I’ve found that the special treatment – whether it’s Valentine’s Day or not – is often in proportion to how well we can dish it out to the other. Think about it. If your husband is treated like the king every day, won’t he begin to see you as his treasured queen? And if you are treating your wife like she’s a cherished vessel, won’t she think you’re her everything?

While my husband and I were writing our book, When Couples Walk Together, we talked about ways that we could treat each other every day as if it were Valentine’s Day. It wasn’t about gifts or chocolates or exchanging cards. It was more about what we call “simple acts of love.”

No matter how long you’ve been married, simple acts of love – those things you used to do to express your love to one another – keep you both knitted together in love.

In Colossians 2:2, Paul prayed that believers in Christ would be “knit together in love.” In other words, he prayed that a common love for Christ would have them so intertwined that they wouldn’t unravel. What if we took that principle to heart in marriage, as well?

Our brother-in-law, Bob, had a mother who would knit him thick wool sweaters. Bob remembers one time when she was knitting and noticed a dropped stitch about 20 stitches earlier. She seemed really upset about that one dropped stitch and undid several minutes of work to go back and pick up that one stitch.

“I asked her why the fuss about one stitch, and told her to just forget it, no one would notice it anyway,” Bob recalls. “Mom said: ‘Because that one dropped stitch is where your sweater will start to unravel.'”

Bob and his wife, Mary Beth, have been married 33 years and they are the best of friends today. That’s because Bob learned a lot about watching his mother knit sweaters.

“We are to be knit so tightly together – as a couple – that we don’t unravel, not one dropped stitch.”

We can unintentionally drop a stitch by doing something careless – not remembering a birthday or anniversary, failing to be there for the other when we are needed, saying a careless word, or making an unkind gesture. The list goes on. There are a million different ways to drop a stitch in your relationship with your spouse and to cause the unraveling to begin.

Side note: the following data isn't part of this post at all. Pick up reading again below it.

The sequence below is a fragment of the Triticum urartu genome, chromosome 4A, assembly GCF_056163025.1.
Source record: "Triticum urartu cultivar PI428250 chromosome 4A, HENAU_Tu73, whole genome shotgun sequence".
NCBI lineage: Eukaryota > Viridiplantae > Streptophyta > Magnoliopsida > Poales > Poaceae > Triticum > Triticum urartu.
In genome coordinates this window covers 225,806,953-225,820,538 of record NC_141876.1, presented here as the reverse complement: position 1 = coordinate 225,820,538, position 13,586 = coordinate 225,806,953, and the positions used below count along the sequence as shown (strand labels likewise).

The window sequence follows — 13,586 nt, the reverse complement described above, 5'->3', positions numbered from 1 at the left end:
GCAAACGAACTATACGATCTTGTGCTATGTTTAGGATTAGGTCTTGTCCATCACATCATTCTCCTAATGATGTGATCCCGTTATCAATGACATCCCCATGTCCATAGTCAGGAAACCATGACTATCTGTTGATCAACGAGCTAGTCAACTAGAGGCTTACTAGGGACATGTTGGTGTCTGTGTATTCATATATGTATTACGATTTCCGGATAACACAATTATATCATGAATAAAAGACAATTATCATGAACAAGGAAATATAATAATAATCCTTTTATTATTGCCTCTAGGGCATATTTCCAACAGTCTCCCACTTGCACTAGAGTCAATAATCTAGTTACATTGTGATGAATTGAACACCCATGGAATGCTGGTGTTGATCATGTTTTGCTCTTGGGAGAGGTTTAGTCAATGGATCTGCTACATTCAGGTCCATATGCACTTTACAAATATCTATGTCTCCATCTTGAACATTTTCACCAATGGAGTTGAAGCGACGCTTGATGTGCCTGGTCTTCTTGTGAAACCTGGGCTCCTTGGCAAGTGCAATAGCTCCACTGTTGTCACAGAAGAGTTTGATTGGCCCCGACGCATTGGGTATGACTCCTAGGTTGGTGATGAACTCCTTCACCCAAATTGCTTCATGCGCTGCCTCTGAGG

But, there are also a million simple acts of love to pick up the dropped stitches in your relationship so you two can be tightly knitted together once again.

We surveyed several couples and asked them what simple acts of love they practice in their relationship:

  • When my husband comes home for lunch I try to have everything ready for him so he doesn’t have to bother.
  • He likes to have my hair a little longer. I prefer it short, but I’ll wear it longer for him.
  • Just sitting on the couch and being together instead of one of us being on the computer.
  • I’ll do the dishes for her or vacuum the house, so she won’t feel she needs to.

And what are some simple acts of love couples love to receive?

  • When he does something and makes it feel like an ‘us’ thing – that makes me feel loved.
  • When my spouse drops things to do stuff around the house for us, that speaks love to me.
  • When my wife makes me something special for dinner that she knows I like.

What simple acts of love can you practice? Here are some ideas:

  • Hug and kiss each other every morning before one of you leaves the house. (Research indicates that marriages that practice this simple discipline are much healthier than those that don’t.)
  • Make your spouse coffee in the morning before he or she heads off to work.
  • Clean their car
  • Pick her some wildflowers and walk through the door with them
  • Set the table for whoever is doing the cooking
  • Send an intimate personal text message
  • Ask him or her to meet you for a quick lunch break
  • Reach across the table, the front seat of your car or the couch to hold her hand, even if only for a few moments.
  • Go an entire day without saying anything to your spouse except praise…affirmation for who they are, what they mean to you, and so on
  • Go to bed at the same time as him/her for a week. Talk, read or share the quietness together.